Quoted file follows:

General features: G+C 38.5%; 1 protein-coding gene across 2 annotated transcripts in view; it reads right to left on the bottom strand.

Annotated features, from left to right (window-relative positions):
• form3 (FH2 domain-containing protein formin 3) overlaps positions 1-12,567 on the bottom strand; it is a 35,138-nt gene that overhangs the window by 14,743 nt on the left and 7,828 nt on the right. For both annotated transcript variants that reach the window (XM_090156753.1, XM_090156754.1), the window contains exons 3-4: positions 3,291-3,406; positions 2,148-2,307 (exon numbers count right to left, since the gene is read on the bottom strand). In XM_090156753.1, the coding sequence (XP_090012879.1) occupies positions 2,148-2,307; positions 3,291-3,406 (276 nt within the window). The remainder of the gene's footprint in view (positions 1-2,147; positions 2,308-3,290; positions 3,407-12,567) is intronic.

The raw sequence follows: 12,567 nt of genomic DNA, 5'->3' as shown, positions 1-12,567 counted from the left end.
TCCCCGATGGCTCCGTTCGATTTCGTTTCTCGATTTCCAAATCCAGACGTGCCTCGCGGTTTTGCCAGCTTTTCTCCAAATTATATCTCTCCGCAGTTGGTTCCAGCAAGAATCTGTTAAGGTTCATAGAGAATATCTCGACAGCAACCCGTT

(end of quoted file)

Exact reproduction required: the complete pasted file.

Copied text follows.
General features: G+C 38.5%; 1 protein-coding gene across 2 annotated transcripts in view; it reads right to left on the bottom strand.

Annotated features, from left to right (window-relative positions):
• form3 (FH2 domain-containing protein formin 3) overlaps positions 1-12,567 on the bottom strand; it is a 35,138-nt gene that overhangs the window by 14,743 nt on the left and 7,828 nt on the right. For both annotated transcript variants that reach the window (XM_090156753.1, XM_090156754.1), the window contains exons 3-4: positions 3,291-3,406; positions 2,148-2,307 (exon numbers count right to left, since the gene is read on the bottom strand). In XM_090156753.1, the coding sequence (XP_090012879.1) occupies positions 2,148-2,307; positions 3,291-3,406 (276 nt within the window). The remainder of the gene's footprint in view (positions 1-2,147; positions 2,308-3,290; positions 3,407-12,567) is intronic.

The raw sequence follows: 12,567 nt of genomic DNA, 5'->3' as shown, positions 1-12,567 counted from the left end.
TCCCCGATGGCTCCGTTCGATTTCGTTTCTCGATTTCCAAATCCAGACGTGCCTCGCGGTTTTGCCAGCTTTTCTCCAAATTATATCTCTCCGCAGTTGGTTCCAGCAAGAATCTGTTAAGGTTCATAGAGAATATCTCGACAGCAACCCGTT